Kathy Hudson of Berryville is on the CCHA board and currently chairs the art show committee. “We get local artists and many others from out of state,” she notes. Hudson came to Clarke County in 1985 from Pennsylvania. When she first spotted the mill, she remembers, “I was instantly enamored and taken with the area’s history.” She credits the mill as the reason she chose to stay in Virginia.

“Over the years, the caliber of the art [has been] amazing,” Hudson says. Local artist Gwen Casey-Higgins supports the art shows behind-the-scenes by responding to artists’ inquiries and handling all the advertising. “She’s my right-hand person; I’d be lost without her,” Hudson shares. 

The show is juried, requiring artists to submit photos of their work for possible inclusion. Art is displayed on the main and upper levels; extra wall units are installed for additional space to hang the multitude of pieces. “People make it an annual event to come here,” Hudson says. “Art is one way to bring people together.” 

The Mill’s History

The mill was built between 1782 and 1785 when the changing economy in Europe caused a sudden demand for grains. With Burwell’s 8,000 acres, he had the land, but he needed a partner. Enter Daniel Morgan. 

Before the war, Burwell was a 1774 graduate of the College of William and Mary. Morgan was from the north but his exact birthplace is unknown; he lacked a formal education and was a farmer. He became an experienced wagoneer who hauled freight to the eastern part of the Virginia Colony. Though Burwell and Morgan had very different starts in life, they shared one thing: their military service in the Revolutionary War (1775-1783).When Burwell chose Morgan as his business partner, he had already known of Morgan’s success in the military and as a businessman. Thus began a partnership between the Colonel and the General.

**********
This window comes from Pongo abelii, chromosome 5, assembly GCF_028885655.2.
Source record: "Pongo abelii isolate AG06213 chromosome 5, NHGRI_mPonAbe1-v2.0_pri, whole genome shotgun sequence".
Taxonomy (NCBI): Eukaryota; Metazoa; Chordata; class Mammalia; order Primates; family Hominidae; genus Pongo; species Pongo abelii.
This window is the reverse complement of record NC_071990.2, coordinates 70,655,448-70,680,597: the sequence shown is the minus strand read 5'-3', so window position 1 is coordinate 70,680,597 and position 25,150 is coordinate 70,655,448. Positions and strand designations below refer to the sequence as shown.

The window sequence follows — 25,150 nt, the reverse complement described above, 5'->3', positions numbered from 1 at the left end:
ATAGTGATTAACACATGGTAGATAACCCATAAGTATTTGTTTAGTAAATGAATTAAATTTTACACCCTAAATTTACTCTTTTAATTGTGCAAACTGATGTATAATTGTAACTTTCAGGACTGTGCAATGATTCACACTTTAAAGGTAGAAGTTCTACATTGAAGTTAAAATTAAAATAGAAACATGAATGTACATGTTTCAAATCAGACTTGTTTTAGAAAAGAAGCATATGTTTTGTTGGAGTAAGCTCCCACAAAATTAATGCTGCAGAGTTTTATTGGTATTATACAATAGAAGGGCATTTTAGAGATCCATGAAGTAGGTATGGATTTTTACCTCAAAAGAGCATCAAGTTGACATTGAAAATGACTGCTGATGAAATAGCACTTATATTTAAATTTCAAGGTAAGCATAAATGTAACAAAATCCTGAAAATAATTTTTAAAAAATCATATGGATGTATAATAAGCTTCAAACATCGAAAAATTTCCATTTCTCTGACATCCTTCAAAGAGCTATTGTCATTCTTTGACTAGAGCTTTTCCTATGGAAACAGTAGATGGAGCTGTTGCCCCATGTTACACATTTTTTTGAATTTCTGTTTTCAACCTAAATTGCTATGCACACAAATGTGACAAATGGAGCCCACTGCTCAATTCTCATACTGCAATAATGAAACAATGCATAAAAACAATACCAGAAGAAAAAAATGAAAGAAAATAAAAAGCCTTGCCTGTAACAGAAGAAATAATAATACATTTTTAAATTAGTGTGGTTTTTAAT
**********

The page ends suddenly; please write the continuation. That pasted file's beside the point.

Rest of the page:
The lowest level of the four-story mill houses the mechanical gears including the huge wooden water wheel that is 20 feet in diameter and turns the French buhr stones on the main level for grain grinding. These gears rotate as a result of falling water provided by Spout Run.The wooden third and fourth stories were added in 1877.

“The mill’s number one purpose was to make money. This mill was used for mass production. Its [products] were put in hogshead [barrels] for export,” Stalvey shares. Flour produced here was sent to ports in Alexandria and Dumfries for shipment to Europe and the West Indies.